I like Martin's upside thanks to a versatile offensive game that should make him a good fit on any team's bench.  The Blazers grab him here as insurance against LaMarcus Aldridge leaving town (not that Martin would instantly be the new starter) and depth if he returns.

24 - Cleveland Cavaliers: Rondae Hollis-Jefferson - SF - Arizona, So.
Hollis-Jefferson may not seem like the ideal fit to play around LeBron James because he can't shoot, but he could help lighten LeBron's defensive burdens as he ages.  RHJ might be the top perimeter defender in this draft class.

25 - Memphis Grizzlies: Montrezl Harrell - PF - Louisville, Jr.
Harrell's toughness, tenacity and energy would fit excellently in the Grizzlies' frontcourt.  With Jarnell Stokes already in tow, Memphis could start to add some youth to a post rotation that features Marc Gasol and the aging Zach Randolph.

26 - San Antonio Spurs: Cliff Alexander - PF - Kansas, Fr.
Alexander's disappointing freshman season at Kansas ended with him being suspended due to an eligibility investigation.  He's not the elite prospect that the recruiting sites billed him as, but he has the physical tools to be a contributor as a pro.  Who would be better to help him get there than Tim Duncan and Gregg Popovich?

27 - Los Angeles Lakers (via HOU): Rashad Vaughn - SG - UNLV, Fr.
The Lakers have a good young PG in Jeremy Clarkson, a good prospect at PF in Julius Randle, and nabbed Jahlil Okafor earlier in this mock.  That leaves a need for young talent at SG and SF.  There aren't really any value options at SF, so they grab the top SG left on the board.

28 - Boston Celtics (via LAC): Robert Upshaw - C - Washington, So.
While the Celtics currently have depth up front, they don't have a single guy who's a constant threat to challenge/block shots.  Their leading shot blocker this past season was Jared Sullinger at 0.7 per game.  Upshaw's specialty is protecting the rim, so if he can keep his nose clean, he can bring a lot to the table for Boston.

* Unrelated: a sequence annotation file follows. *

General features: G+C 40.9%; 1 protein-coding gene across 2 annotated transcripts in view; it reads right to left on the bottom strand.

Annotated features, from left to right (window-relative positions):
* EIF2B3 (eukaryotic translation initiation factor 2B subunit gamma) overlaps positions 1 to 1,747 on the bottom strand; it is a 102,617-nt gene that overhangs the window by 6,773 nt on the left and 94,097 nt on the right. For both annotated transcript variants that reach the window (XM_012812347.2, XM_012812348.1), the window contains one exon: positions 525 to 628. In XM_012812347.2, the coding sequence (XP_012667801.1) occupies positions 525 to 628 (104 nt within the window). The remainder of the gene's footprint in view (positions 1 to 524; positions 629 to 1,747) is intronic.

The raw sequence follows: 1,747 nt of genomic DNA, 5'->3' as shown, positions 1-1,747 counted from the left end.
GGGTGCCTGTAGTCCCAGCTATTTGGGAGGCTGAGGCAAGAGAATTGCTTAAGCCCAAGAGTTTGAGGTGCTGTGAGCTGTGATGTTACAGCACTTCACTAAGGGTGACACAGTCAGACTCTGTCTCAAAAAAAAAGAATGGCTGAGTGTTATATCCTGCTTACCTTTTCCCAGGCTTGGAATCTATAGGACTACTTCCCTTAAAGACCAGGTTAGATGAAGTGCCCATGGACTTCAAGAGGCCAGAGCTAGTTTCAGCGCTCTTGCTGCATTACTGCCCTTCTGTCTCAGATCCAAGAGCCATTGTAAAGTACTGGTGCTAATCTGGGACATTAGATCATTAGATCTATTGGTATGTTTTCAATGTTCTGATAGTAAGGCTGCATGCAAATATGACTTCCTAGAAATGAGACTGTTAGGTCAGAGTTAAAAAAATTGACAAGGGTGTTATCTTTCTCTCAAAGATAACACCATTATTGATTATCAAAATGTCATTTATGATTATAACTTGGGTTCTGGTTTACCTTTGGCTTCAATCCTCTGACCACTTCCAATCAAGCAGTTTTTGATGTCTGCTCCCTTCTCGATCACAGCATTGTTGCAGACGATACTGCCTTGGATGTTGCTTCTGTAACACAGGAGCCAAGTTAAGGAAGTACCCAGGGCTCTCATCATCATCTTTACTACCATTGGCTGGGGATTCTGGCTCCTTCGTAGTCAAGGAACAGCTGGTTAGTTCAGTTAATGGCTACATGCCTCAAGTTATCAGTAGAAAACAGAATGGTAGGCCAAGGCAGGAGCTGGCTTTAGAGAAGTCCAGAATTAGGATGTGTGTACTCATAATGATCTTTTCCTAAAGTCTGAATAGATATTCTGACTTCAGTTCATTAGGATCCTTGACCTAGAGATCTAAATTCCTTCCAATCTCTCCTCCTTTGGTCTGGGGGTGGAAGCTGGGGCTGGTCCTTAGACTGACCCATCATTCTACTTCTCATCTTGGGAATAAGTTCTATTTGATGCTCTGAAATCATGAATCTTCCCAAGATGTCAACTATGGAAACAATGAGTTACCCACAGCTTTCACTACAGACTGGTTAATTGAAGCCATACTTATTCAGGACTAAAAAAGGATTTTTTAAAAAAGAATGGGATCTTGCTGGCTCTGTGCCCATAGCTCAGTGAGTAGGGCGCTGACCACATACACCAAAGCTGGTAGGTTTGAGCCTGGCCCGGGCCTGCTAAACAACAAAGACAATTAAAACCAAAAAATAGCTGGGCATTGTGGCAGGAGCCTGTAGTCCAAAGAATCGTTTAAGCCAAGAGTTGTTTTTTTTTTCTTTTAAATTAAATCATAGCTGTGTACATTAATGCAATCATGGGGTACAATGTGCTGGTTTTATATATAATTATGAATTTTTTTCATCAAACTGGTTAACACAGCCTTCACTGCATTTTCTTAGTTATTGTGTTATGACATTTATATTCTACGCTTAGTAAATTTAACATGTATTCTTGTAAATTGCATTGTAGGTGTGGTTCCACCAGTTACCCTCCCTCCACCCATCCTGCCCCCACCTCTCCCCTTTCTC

29 - Brooklyn Nets (via ATL): Tyus Jones - PG - Duke, Fr.
I like Jones a lot more than this, but it's hard to find a fit for him if Cameron Payne doesn't go in the lottery.  Chicago could grab him as an insurance policy on Derrick Rose's faulty legs or maybe the Mavericks take a chance on him.  No chance he makes it out of the first round though.

30 - Golden State Warriors: Delon Wright - PG - Utah, Sr.
The Warriors are already two-deep with quality NBA talent at every position.  They grab the best prospect available here.

31 - Minnesota Timberwolves: Norman Powell - SG - UCLA, Sr.

32 - Houston Rockets (via NYK): Chris McCullough - F - Syracuse, Fr.

33 - Boston Celtics (via PHI): Timothe Luwawu - G/F - France, 1995

34 - Los Angeles Lakers: Dakari Johnson - C - Kentucky, So.

35 - Philadelphia 76ers (via ORL): Rakeem Christmas - F/C - Syracuse, Sr.

36 - Minnesota Timberwolves (via SAC): George Lucas - PG - Brazil, 1996

37 - Philadelphia 76ers (via DEN): Jordan Mickey - PF - LSU, So.

38 - Detroit Pistons: Aleksandar Vezenkov - F - Ukraine, 1995
The Pistons have been out to scout Vezenkov, sending a scout to watch him play in the Greek League.  Vezenkov is one of the better outside shooters in this draft and has a versatile offensive game that should play at either forward spot.  His body needs some work, but he's not even 20 years old yet; he has some time to work on the physical part of his game.